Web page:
A CD4+ T cell population expanded in lupus blood provides B cell help through interleukin-10 and succinate

Abstract

Understanding the mechanisms underlying autoantibody development will accelerate therapeutic target identification in autoimmune diseases such as systemic lupus erythematosus (SLE)1. Follicular helper T cells (TFH cells) have long been implicated in SLE pathogenesis. Yet a fraction of autoantibodies in individuals with SLE are unmutated, supporting that autoreactive B cells also differentiate outside germinal centers2. Here, we describe a CXCR5CXCR3+ programmed death 1 (PD1)hiCD4+ helper T cell population distinct from TFH cells and expanded in both SLE blood and the tubulointerstitial areas of individuals with proliferative lupus nephritis. These cells produce interleukin-10 (IL-10) and accumulate mitochondrial reactive oxygen species as the result of reverse electron transport fueled by succinate. Furthermore, they provide B cell help, independently of IL-21, through IL-10 and succinate. Similar cells are generated in vitro upon priming naive CD4+ T cells with plasmacytoid dendritic cells activated with oxidized mitochondrial DNA, a distinct class of interferogenic toll-like receptor 9 ligand3. Targeting this pathway might blunt the initiation and/or perpetuation of extrafollicular humoral responses in SLE.

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Fig. 1: Oxidized mtDNA induces a unique pDC phenotype.
Fig. 2: Oxidized mtDNA CD4+ T cells help B cells through IL-10 and succinate.
Fig. 3: Memory CXCR5CXCR3+PD1hiCD4+ T cells represent the blood counterpart of oxidized mtDNA CD4+ T cells.
Fig. 4: IL-10+IFN-γ+ROS+PD1+CD4+ T cells accumulate in PLN lesions.

Data availability

Expression array data from pDCs is available at the Gene Expression Omnibus (GEO) database under accession GSE93679. Expression array data from in vitro–generated CD4+ cells is available at the GEO database under accession GSE118951. Expression array data from ex vivo–isolated CD4+ cells is available at the GEO database under accession GSE109843. ATAC-seq data is available at the GEO database under accession GSE110017. Uncropped data for Supplementary Fig. 2g can be accessed in Supplementary Fig. 8a. All other relevant data are available from the corresponding author directly.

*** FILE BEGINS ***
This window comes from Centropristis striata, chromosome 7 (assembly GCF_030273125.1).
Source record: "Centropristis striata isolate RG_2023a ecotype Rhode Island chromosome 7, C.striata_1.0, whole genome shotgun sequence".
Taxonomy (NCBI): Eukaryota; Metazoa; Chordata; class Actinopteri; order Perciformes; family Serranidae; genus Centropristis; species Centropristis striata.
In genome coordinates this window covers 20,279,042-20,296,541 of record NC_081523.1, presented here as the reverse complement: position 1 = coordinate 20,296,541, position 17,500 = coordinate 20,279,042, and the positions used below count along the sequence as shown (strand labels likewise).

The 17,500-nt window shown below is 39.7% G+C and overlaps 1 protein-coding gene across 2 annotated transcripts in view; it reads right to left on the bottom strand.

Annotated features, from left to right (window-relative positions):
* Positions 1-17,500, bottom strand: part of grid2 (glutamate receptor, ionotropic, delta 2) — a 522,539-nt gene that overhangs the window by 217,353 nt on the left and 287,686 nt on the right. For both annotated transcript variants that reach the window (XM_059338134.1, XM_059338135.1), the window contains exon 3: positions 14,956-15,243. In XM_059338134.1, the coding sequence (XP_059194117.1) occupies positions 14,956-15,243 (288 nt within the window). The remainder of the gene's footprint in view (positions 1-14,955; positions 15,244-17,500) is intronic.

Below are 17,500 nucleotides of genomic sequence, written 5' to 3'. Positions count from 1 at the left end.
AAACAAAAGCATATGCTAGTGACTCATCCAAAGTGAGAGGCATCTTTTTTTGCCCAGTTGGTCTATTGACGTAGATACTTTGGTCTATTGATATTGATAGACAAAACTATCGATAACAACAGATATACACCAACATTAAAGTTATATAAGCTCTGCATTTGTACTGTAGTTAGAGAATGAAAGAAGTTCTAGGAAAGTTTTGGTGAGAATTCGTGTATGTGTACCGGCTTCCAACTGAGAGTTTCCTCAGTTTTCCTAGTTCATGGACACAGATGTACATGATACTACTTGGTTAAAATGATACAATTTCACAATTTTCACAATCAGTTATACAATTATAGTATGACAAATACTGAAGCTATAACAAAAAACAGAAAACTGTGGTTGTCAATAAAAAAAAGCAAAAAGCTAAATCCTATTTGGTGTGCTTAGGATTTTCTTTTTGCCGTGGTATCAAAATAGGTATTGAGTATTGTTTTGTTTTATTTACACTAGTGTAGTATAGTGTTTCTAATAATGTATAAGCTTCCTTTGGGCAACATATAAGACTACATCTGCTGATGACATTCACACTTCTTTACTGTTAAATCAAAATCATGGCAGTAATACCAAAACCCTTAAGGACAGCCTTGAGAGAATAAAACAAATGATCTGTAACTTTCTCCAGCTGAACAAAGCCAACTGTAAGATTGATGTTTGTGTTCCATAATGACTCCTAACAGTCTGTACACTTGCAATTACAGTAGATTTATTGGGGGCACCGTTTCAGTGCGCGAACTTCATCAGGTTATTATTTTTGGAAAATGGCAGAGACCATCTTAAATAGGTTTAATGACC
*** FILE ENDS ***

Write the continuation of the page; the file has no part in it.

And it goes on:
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Acknowledgements

The authors thank C. Kusminski and R. Gordillo for helping with the metabolic Seahorse experiments. We also thank N. Baldwin, R. Marches and especially our study subjects, healthy donors and their parents. This work was supported by NIH grants P50 AR054083-01 and U19 AIO82715 (V.P.), by the Baylor Scott & White Health Care Research Foundation and by the Drukier Institute for Children’s Health at Weill Cornell Medicine.

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S.C. performed and analyzed most of the experiments, participated in their design, provided critical discussions and co-wrote the manuscript. P.B., B.D., E.M., M.C., S.A., C.H.C. and L.W. performed and analyzed several experiments. R.B., Z.X. and D.T.V perfomed gene expression and ATAC-seq analyses. J. Baisch coordinated the sample drawing and institutional review board–related issues. T.W., M.P., L.N., K.S., J.F. and J.Z. provided subject samples and data. D.U. supervised the ATAC-seq analyses. H.U. provided help designing experiments with TFH cells. J. Banchereau provided critical suggestions and discussions throughout the study and contributed to writing the manuscript. V.P. conceived and supervised this study, was involved in the design and evaluation of all experiments and wrote the manuscript with comments from co-authors.

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Correspondence to Virginia Pascual.

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V.P. has received a research grant and consulting honorarium from Sanofi-Pasteur.

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Caielli, S., Veiga, D.T., Balasubramanian, P. et al. A CD4+ T cell population expanded in lupus blood provides B cell help through interleukin-10 and succinate. Nat Med 25, 75–81 (2019). https://doi.org/10.1038/s41591-018-0254-9

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